Calling all submissions

I have been submiting a lot lately; pieces for publication in literary magazines, climbing websites, sample blogs for freelance work and even after a big deep breath the first three chapters of my book to a publishers.

I have totted up the my total submissions and my success rate is not looking good. But the Norwegian pointed out to me, quite rightly, that when I was a fundraiser I knew that I had to submit between 8 and 10 applications to get one success. So why should I expect any less with my writing. I submit and I wait. It is this waiting, this franticing checking of emails that is killing me, the occassional yes’s I’ve had are far outweighed by the great yawning nothing, far worse than the odd considerate, ‘Thanks, but no, it is not quite right for us’ reply.

It is interesting to note that submit means, ‘to allow yield to the authority or will of another,’ as well as to put forward an opinion, piece of writing or application. Submitting doesn’t suit me. I am assertive, not submissive. I don’t want to ‘submit’ my work, walking backward out of the room, averting my eyes.

Perhaps I need to turn around the way I look at these things. Count the number of times I tap someone on the shoulder and say, ‘Oi, what about this for your magazine or what about that for your website?’ as a measure of success, or at least the hard work I’m putting in, rather than being bowed under the weight of the empty inbox.

Or perhaps should I call my submissions something else?

‘Dear Ms Whiskers, Editor of Cats Monthly magazine. Here is my assertion… No that’s not right. Unbearabilty pretencious.

What about, here is my presentation ‘Ginger cats make better pets’ But no again, that makes it sound like something in powerpoint littered with clip art and pie charts.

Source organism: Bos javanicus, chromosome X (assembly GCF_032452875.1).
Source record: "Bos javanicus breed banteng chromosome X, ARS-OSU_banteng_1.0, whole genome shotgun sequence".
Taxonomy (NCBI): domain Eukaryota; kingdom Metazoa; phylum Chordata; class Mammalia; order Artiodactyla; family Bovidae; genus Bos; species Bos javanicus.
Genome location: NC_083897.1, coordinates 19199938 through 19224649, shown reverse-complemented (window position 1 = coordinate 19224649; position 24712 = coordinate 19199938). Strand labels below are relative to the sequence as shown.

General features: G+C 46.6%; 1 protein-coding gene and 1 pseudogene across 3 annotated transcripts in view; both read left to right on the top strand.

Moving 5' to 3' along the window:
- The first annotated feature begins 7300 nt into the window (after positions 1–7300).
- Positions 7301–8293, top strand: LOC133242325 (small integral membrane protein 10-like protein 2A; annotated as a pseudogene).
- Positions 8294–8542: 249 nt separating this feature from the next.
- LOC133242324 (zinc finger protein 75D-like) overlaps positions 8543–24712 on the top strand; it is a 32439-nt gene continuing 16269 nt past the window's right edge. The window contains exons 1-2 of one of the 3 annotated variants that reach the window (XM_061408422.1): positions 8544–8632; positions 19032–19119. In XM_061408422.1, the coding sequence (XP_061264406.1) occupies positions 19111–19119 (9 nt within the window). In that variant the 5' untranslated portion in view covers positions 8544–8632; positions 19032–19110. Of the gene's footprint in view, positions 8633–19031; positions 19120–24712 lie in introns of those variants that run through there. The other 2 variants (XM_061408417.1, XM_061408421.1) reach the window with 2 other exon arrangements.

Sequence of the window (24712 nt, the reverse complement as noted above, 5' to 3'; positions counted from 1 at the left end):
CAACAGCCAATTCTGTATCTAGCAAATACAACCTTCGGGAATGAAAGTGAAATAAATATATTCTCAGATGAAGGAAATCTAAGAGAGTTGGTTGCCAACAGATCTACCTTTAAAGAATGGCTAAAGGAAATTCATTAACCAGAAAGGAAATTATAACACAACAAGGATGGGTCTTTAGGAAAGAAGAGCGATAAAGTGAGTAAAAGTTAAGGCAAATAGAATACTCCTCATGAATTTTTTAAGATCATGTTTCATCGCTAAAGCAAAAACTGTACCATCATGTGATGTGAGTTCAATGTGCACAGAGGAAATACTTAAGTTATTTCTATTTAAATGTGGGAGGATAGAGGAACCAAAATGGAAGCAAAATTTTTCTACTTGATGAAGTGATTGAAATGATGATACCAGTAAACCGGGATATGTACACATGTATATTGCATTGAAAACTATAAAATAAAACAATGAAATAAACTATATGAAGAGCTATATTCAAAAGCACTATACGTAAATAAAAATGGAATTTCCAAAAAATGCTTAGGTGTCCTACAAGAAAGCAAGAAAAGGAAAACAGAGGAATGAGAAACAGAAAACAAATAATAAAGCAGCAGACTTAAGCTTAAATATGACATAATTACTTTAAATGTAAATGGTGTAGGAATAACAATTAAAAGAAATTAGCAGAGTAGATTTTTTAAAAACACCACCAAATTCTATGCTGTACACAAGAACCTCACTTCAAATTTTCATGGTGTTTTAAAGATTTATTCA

Would anyone like to submit any other suggestions?


  1. It’s your work you are submitting to others, not yourself! And if you want them to publish it, you have to yield to their authority regarding it. The 3 ‘Ps’ come to mind – person, position, power! Never forget, though, that it is all opinions. Wether you become the greatest published writer of all time or the exact opposite, it will all only be down to the opinions of the people who had your work in front of them at that given moment. Some of the best pieces of writing have possibly never been published because the writer didn’t ‘submit’ it – for fear of rejection, or any other number of reasons.The chief script writer on Emmerdale told a workshop I was at, in relation to our work, his included, that we are all effectively door to door brush salesman. In other words, listen to the Norwegian: he makes sense!

  2. Wise words indeed.Or as V. Woolf said ‘Literature is strewn with the wreckage of men who have minded beyond reason the opinions of others.’

  3. Well, she’s a lot more eloquent than me, that V.Woolf. Although I wonder, in today’s more ‘enlightened’ (!?) times, if she wouldn’t now write ‘people’ instead of ‘men’?!?

  4. She probably would but in those days the word ‘men’ refered to all humans. Heck, she published ‘To The Lighthouse’ in 1927, a year before women were granted the right to vote on the same terms as men.It was a whole nuther world…

  5. Hey, that story about the see-saw is great. One of my fictional stories for the Packet insert last year (Falmouth in 50 years if global warming is worst case) was about harnessing all the energy that comes from machines in gyms (rowers, treadmills, bikes, etc) to power the gyms … the first idea was to force all obese people to use the machines, thus killing two birds with one stone! I didn’t know you knew so much about Virginia Woolf! Many lifes ago when I was an undergraduate, I once had a lecture from a ‘women’s equality & rights’ officer. This was the mid-80s. It was relevant and interesting, but she went on with relentless determination and exhausting passion for her cause. Endless examples and warnings of the sloppiness of society, etc, etc I thought it would never end. Eventually it did and we all tripped out to lunch. She was in the queue in front of me and when she was handed the plate of food she had ordered, she exclaimed, “Oh no, I can’t eat all that; it’s such a man sized portion.” If I hadn’t been so worn out by her equality diatribe I would have burst out laughing. As it was it was all I could do not to faint in disbelief.Just thought I’d share that with you!

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